Like many other young, struggling actors, it took time before she would reach fame and things did not immediately skyrocket for Goldberg. Meanwhile, she took on work as a mortuary beautician.

By then, Goldberg had already married her first husband and had her one and only child: daughter Alex. It was around this time that the talented and ambitious actresses’ hard work was at last recognized and she began to land roles in films.

It wasn’t long before Goldberg established herself as a household name in American entertainment and became one of the biggest African-American stars in America.

During her time in San Fransisco, her portrayal of Comedienne Moms Mabley in a one-woman show earned her a Bay Area Theatre Award. For Goldberg, these early days and this period of her life was one of the most critical.

After winning the prize, she returned to New York City in 1983 and created and starred in The Spook Show, a one-woman Off-Broadway play composed of different character monologues. This move would prove to be one of the most successful ventures of her career.

The original comedy addressed the topic of race in America with loads of flair, profundity and wit. The show was discovered by director Mike Nichols who fell in love and adapted it to a Broadway stage. The play was retitled to Whoopi Goldberg and ran from October 24, 1984, to March 10, 1985. During this time, Goldberg considered Nichols her mentor. 

By 1985, Goldberg had earned a Grammy Award for Best Comedy Album for the recording of skits from her popular show.

Goldberg was meanwhile attracting more and more attention from some of Hollywood’s key players, including none other than the legendary director Steven Spielberg. He soon cast her as the leading female role in the iconic 1985 production of The Color Purple, adapted from the classic Alice Walker novel. This role would prove to be a further big step forward in the thriving actress’s career.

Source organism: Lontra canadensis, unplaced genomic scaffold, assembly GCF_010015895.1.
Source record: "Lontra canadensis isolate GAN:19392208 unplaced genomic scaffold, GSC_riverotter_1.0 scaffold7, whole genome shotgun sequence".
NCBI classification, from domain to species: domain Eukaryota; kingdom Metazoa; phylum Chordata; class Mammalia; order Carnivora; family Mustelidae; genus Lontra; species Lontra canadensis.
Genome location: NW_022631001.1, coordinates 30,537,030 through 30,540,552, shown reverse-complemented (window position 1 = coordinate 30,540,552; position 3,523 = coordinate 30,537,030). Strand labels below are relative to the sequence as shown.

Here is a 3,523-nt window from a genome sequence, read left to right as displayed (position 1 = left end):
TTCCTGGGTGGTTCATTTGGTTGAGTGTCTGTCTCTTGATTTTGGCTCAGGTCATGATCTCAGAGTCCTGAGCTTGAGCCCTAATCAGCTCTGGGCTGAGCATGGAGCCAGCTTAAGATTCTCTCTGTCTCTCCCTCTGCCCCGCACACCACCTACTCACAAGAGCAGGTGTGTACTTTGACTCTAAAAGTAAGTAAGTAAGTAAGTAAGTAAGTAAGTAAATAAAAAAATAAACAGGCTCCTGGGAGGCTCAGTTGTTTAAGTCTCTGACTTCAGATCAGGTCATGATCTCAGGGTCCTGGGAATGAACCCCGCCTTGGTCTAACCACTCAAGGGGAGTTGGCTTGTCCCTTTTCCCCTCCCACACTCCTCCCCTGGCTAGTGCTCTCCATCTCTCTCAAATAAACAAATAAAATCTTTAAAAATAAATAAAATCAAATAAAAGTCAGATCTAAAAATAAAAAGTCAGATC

Growing Success

The Color Purple received a whopping ten Academy Award nominations and five Golden Globe nominations. Goldberg was herself nominated for an Academy Award and won her very first Golden Globe Award for Best Actress.

Beginning in 1986, Goldberg began to host several episodes for an HBO special for the US non-profit organization Comic Relief alongside fellow comedians Robin Williams and Billy Crystal. The live exhibition showcased popular comedians in order to raise money for the homeless. Goldberg’s role in hosting seven live showcases earned her a special Emmy in 1997.

In 1992, Goldberg launched her own talk show, The Whoopi Goldberg Show, which featured Goldberg in one-on-one interviews with key political and Hollywood personalities. It ran for 200 episodes but was ultimately discontinued a year later due of low ratings.

Goldberg was the first woman to host the Academy Awards three times: in 1994, two years later in 1996, and again in 1999.

But despite all of her great professional accomplishments, Goldberg’s personal life was less successful and ridden with highs and lows.

Three Husbands

Because the entertainment icon has preferred to shed her private life away from the spotlight, many are not aware that Goldberg wasn’t just married once, nor twice, but three times in total.